Washington State
House of Representatives
Office of Program Research
Environment & Energy Committee
SB 5369
Brief Description: Reassessing standards for polychlorinated biphenyls in consumer products.
Sponsors: Senators Billig, Padden, Short, Shewmake, Schoesler, Lovelett, Conway, Boehnke, Salomon, Nguyen, Van De Wege, Wagoner, Dhingra, Dozier, Hasegawa, Hunt, Keiser, Randall, Torres and Valdez.
Brief Summary of Bill
  • Directs the Department of Ecology (Ecology) to adopt a rule under Safer Products for Washington to restrict or prohibit polychlorinated biphenyls (PCBs) in paints and printing inks by December 1, 2026.
  • Directs Ecology to petition the United States Environmental Protection Agency to reassess its regulations on certain manufacturing processes excluded from PCB restrictions under the federal Toxic Substances Control Act.  
Hearing Date: 3/13/23
Staff: Jacob Lipson (786-7196).

Polychlorinated Biphenyls and the Toxic Substances Control Act.
Polychlorinated biphenyls (PCBs) are synthetic organic chemicals that were commercially manufactured and used in a variety of products, including electrical insulating and transformer oils, hydraulic equipment, paints, plastics, rubber products, pigments, and dyes.  The federal Toxic Substance Control Act (TSCA) enacted in the 1970s banned the commercial manufacture and use of PCBs, and delegated authority to the Environmental Protection Agency (EPA) to implement and enforce PCB handling, cleanup, and disposal regulations.  Environmental Protection Agency rules adopted to implement the TSCA establish, for certain manufactured products, an allowable threshold of up to 50 parts per million of PCBs.  The TSCA also contains a preemption provision related to state regulation chemicals regulated under the TSCA, which states that may not establish requirements on chemicals unless those requirements are identical to the EPA requirements, adopted under a separate federal law, or would prohibit the use of a substance in a state. 

Safer Products for Washington.
In 2019 legislation creating Safer Products for Washington was enacted, establishing an administrative process for the regulation by the Department of Ecology (Ecology) of priority chemicals in priority consumer products, in consultation with the Department of Health.  Under the Safer Products for Washington regulatory process, certain chemicals were defined as priority chemicals in statute, including perfluoroalkyl and polyfluoroalkyl (PFAS) chemicals, PCBs, phenolic compounds, phthalates, and organohalogen flame retardants (OFRs) and other flame retardants identified under the Children's Safe Products Act.  Ecology is also authorized to designate additional chemicals as priority chemicals every five years beginning June 1, 2024, if the chemicals meet qualifying criteria, consistent with a schedule established in the 2019 law.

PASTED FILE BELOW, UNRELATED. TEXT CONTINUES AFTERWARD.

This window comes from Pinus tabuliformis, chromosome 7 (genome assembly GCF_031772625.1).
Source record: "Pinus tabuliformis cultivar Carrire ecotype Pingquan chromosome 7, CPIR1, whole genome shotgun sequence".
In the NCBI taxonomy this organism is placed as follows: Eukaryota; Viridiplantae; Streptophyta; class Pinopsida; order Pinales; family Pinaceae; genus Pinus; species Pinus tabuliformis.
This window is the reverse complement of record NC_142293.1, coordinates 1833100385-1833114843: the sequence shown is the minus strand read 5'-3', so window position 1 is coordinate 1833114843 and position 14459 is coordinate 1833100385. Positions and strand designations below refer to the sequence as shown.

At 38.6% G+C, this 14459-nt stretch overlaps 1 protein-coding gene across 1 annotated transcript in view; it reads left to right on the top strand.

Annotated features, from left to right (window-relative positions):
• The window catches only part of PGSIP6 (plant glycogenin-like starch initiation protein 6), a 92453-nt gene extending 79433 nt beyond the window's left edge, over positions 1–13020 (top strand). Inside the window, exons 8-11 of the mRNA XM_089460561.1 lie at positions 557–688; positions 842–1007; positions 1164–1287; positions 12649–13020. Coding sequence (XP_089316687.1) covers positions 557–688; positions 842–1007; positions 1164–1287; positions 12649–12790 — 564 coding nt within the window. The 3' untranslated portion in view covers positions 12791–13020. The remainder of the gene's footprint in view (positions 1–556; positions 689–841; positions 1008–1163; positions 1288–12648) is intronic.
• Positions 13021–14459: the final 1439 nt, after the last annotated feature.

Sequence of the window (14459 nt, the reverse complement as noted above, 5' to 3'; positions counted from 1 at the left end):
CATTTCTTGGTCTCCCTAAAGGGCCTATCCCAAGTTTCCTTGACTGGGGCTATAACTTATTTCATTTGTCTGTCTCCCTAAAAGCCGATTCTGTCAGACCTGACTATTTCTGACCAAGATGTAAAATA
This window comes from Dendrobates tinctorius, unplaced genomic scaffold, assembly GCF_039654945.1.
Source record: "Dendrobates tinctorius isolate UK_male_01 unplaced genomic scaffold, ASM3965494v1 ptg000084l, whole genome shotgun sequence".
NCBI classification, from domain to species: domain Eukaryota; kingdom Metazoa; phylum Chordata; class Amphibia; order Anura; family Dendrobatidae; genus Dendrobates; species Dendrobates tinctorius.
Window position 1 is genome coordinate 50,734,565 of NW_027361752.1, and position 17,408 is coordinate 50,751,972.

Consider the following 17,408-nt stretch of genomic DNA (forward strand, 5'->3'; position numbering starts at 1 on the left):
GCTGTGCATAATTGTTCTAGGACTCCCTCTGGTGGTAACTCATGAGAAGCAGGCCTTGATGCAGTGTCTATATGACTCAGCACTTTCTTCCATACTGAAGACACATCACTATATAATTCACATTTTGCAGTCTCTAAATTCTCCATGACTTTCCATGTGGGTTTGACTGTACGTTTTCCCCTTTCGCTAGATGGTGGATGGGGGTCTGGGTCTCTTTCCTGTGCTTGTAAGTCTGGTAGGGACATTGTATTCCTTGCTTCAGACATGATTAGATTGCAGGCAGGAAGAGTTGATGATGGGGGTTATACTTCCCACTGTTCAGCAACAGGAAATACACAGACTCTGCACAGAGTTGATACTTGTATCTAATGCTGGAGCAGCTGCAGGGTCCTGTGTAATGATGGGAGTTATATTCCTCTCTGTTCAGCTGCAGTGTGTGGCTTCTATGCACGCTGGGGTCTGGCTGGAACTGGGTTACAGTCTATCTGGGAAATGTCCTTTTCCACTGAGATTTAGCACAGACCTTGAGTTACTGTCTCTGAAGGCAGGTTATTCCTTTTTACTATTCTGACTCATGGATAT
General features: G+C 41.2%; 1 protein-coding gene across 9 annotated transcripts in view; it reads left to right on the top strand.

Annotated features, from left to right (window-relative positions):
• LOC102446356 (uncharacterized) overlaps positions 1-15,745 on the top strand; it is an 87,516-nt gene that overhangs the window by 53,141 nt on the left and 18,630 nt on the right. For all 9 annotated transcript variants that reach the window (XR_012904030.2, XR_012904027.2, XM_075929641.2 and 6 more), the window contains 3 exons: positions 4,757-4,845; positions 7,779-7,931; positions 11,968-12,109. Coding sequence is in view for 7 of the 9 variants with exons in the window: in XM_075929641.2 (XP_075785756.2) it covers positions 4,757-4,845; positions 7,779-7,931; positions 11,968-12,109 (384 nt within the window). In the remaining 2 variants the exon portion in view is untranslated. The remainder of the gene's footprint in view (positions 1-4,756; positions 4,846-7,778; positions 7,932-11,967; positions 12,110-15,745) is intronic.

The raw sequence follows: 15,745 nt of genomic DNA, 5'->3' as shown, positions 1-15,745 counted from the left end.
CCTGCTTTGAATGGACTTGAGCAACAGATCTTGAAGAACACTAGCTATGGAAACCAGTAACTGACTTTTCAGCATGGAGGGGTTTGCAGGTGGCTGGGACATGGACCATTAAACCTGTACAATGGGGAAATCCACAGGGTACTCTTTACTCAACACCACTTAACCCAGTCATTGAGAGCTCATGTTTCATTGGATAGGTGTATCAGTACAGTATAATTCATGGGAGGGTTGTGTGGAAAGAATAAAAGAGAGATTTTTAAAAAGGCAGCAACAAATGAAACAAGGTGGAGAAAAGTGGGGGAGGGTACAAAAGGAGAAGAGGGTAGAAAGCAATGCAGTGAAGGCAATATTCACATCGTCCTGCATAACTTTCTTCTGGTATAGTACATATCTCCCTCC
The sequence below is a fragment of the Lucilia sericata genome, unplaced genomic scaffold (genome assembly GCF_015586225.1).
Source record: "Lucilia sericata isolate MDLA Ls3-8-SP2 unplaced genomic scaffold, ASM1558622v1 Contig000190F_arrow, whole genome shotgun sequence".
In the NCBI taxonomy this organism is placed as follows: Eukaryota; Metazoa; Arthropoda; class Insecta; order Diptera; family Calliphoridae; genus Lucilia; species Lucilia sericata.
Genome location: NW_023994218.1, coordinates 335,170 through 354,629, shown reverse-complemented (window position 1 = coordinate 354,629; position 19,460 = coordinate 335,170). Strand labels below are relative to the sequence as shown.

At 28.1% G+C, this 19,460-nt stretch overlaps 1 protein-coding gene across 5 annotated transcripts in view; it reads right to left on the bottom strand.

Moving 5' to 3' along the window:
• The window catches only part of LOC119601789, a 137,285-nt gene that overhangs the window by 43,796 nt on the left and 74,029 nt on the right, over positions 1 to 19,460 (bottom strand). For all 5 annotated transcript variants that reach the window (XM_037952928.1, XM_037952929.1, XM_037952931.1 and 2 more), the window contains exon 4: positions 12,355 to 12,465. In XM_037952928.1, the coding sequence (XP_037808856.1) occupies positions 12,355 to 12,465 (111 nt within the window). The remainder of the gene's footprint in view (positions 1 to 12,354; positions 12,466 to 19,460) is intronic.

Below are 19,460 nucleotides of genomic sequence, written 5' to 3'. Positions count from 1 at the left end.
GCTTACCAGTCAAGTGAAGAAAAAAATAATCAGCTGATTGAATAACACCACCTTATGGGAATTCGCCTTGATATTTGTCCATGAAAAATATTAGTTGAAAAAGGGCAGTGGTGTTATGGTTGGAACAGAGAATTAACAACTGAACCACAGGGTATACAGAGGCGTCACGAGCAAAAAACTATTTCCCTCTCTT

Under the schedule for Ecology's regulatory activities to implement Safer Products for Washington, Ecology must also:

  • identify priority consumer products that include priority chemicals, taking into consideration specified criteria by June 1 of the year following the designation of priority chemicals;
  • determine regulatory actions for the priority chemicals in priority consumer products by June 1 two years following the designation of priority consumer products, such as:  
    • a determination that no action is needed;
    • requiring manufacturers to provide notice of the use of a chemical; or
    • restricting or prohibiting the manufacture, distribution, sale, or use of a priority chemical in a consumer product; and
  • adopt rules to implement regulatory determinations, by the June 1 of the year following a determination of regulatory actions.